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  • 2 PA Traveling Girls

Potter's Field & the Identification of two Missing Girls - Reading, PA

Updated: Oct 11, 2022

The only thing left of the Berks County Cemetery for the Unemployed is the decorative arch with the words Potter’s Field. This is a place where the homeless, unknown, poor and unclaimed were buried. This field is the former location of the Berks County Home or Almshouse Farm. None of the graves are marked.

Located at: Cedar Top Road, Reading, PA

Digging for clues in Potter’s Field.

In 2013, Dr. Frederick Snow, a forensic anthropologist from Tennessee, was working to uncover what could be the remains of 2 unidentified teen girls buried in Berks County's potter's field more than 40 years ago.

It took just minutes for the backhoe to remove a 3-foot-deep layer of ground. For the next hour or so, Snow and volunteers used a shovels to dig.

Snow discovered a broken down wooden coffin containing human remains. A metal plate was attached to the coffin engraved with the words, "Unknown female found April 17, 1969 buried August 1969."

When the victims were found & buried in the 60’s, there was no DNA analysis available. The victims were buried alongside of each other in the field off Cedar Top Road in Cumru Township, so the graves were listed as "unknown" in county records.

Investigators said the graves contained the remains of two girls from Philadelphia who went missing in 1968. To confirm their identities, investigators needed to retrieve the bones to get their DNA.

Philadelphia girls were 17 and 15 when they ran away from home in 1968 and that is consistent with the information state police have gathered about the unidentified females found in southeastern Berks County.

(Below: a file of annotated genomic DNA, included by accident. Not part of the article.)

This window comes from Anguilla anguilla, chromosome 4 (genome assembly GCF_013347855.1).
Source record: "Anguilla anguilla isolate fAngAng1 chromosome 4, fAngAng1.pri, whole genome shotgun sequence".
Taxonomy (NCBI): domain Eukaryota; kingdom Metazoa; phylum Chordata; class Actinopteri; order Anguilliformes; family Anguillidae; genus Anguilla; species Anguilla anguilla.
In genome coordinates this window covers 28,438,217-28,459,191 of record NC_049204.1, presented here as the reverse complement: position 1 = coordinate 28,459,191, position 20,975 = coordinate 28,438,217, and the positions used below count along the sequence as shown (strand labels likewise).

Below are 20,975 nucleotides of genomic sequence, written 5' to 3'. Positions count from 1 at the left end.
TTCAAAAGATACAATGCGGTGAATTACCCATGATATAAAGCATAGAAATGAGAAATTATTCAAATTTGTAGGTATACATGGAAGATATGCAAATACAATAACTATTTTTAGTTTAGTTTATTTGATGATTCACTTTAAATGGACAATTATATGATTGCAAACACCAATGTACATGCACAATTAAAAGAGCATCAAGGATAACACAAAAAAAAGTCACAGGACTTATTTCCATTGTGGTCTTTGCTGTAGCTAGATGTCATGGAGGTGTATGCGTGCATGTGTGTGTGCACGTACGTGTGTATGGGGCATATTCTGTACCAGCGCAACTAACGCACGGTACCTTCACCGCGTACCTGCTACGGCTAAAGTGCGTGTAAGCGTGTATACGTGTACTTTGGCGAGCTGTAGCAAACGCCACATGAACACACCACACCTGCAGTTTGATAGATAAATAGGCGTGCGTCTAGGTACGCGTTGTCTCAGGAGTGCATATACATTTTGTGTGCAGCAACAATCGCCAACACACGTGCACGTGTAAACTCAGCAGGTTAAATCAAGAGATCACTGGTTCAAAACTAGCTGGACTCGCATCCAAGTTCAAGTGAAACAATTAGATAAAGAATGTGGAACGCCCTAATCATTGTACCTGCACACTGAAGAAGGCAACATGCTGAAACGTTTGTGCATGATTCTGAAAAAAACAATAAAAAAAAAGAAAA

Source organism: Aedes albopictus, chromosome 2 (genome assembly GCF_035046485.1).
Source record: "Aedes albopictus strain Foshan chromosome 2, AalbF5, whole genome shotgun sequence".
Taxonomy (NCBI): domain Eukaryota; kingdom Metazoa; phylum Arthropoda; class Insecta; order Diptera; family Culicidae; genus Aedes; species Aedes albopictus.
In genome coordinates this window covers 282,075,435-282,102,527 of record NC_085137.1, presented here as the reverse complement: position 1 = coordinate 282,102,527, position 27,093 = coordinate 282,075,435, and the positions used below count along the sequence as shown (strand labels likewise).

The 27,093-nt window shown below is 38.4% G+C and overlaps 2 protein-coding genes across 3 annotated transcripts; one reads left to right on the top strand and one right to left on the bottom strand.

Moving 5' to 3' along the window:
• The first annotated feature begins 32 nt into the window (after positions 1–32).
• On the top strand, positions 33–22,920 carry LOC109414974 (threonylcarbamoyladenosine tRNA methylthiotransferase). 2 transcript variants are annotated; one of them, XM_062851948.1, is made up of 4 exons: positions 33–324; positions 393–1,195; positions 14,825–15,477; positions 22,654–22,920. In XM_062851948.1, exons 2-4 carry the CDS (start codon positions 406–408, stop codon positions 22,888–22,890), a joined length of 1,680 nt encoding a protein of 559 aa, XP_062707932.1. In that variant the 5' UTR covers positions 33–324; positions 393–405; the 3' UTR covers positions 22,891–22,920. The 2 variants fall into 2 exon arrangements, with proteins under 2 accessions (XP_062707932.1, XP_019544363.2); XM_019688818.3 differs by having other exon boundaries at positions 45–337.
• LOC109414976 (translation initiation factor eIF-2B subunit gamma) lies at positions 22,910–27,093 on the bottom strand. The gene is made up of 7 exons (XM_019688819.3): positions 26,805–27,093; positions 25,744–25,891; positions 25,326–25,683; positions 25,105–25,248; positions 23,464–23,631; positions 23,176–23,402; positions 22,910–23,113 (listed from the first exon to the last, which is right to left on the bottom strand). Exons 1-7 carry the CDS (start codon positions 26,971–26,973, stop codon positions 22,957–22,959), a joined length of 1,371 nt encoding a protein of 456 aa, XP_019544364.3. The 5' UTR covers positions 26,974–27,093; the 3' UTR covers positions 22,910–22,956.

The first body was found Aug. 22, 1968, in a patch of poison ivy off Route 82 in Caernarvon Township. The victim had been shot several times with a .22-caliber gun.

Skeletal remains of the 2nd victim was found in April of 1969 on a large rock in French Creek State Park a few miles from where the other victim was found. No cause of death could be determined with the second body because only bones were found.

A former employee at a local department store told state police he recalled working with two young women who arrived to take jobs at the Reading Fair and then began working with him in the store. Identical Italian sandals that were sold in the store were found with both bodies.

County records indicate the last burial in the potter's field took place in the early 1990s.

State law now requires DNA to be taken from unidentified remains before burial.

Forensic investigators extracted DNA, and it was sent to the University of North Texas Center for Human Identification, which contains DNA samples of family members of the missing Philadelphia girls.

A year later, DNA confirmed that the remains were those of Sandy (14) and Martha Stiver(17).  The girls were sisters-in-laws; Martha had married a brother of Sandy's. The girls were from an area of Kensington and Frankford avenues. Martha was a young mother, her daughter just a year old at the time.

When the discovery was made their family had since relocated to Ohio. Once a year, Sandy’s father returned to Philadelphia to learn the status of the investigation.  Sadly, Sandy’s father died in the 1974, and never learned what happened to his daughter. Sandy’s remains were returned to her mother and Martha’s to Tom, her widower.

The investigation into their deaths is still unsolved.

Photos from Reading Eagle 2013

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